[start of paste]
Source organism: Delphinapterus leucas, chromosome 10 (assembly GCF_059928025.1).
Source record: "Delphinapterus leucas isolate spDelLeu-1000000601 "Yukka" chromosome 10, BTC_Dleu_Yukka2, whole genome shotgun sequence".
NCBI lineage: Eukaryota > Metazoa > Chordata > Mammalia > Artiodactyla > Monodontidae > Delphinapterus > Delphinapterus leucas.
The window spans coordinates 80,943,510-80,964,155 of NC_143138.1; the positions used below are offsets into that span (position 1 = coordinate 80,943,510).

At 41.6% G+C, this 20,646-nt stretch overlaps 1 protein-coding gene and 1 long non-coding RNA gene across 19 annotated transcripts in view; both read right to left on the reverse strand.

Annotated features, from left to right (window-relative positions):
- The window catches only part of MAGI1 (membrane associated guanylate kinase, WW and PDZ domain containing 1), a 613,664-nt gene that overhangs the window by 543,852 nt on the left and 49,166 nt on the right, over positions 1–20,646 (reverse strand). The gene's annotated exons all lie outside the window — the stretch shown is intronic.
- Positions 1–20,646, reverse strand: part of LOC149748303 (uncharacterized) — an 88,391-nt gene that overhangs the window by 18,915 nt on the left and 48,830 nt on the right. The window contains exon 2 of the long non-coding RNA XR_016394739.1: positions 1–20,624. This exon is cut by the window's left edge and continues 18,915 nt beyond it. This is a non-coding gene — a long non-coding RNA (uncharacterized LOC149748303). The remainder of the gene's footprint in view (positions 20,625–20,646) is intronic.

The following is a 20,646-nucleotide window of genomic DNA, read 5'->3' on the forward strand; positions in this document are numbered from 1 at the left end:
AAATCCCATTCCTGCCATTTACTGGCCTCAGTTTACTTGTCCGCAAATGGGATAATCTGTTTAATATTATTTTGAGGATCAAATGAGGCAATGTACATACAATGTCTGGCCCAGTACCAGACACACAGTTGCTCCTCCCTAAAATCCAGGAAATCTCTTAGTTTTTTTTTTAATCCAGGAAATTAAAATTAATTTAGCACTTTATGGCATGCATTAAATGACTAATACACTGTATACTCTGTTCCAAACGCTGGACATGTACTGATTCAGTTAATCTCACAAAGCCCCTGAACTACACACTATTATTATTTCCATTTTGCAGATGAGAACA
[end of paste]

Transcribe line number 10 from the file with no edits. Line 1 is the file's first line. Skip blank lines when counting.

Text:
AAATCCCATTCCTGCCATTTACTGGCCTCAGTTTACTTGTCCGCAAATGGGATAATCTGTTTAATATTATTTTGAGGATCAAATGAGGCAATGTACATACAATGTCTGGCCCAGTACCAGACACACAGTTGCTCCTCCCTAAAATCCAGGAAATCTCTTAGTTTTTTTTTTAATCCAGGAAATTAAAATTAATTTAGCACTTTATGGCATGCATTAAATGACTAATACACTGTATACTCTGTTCCAAACGCTGGACATGTACTGATTCAGTTAATCTCACAAAGCCCCTGAACTACACACTATTATTATTTCCATTTTGCAGATGAGAACA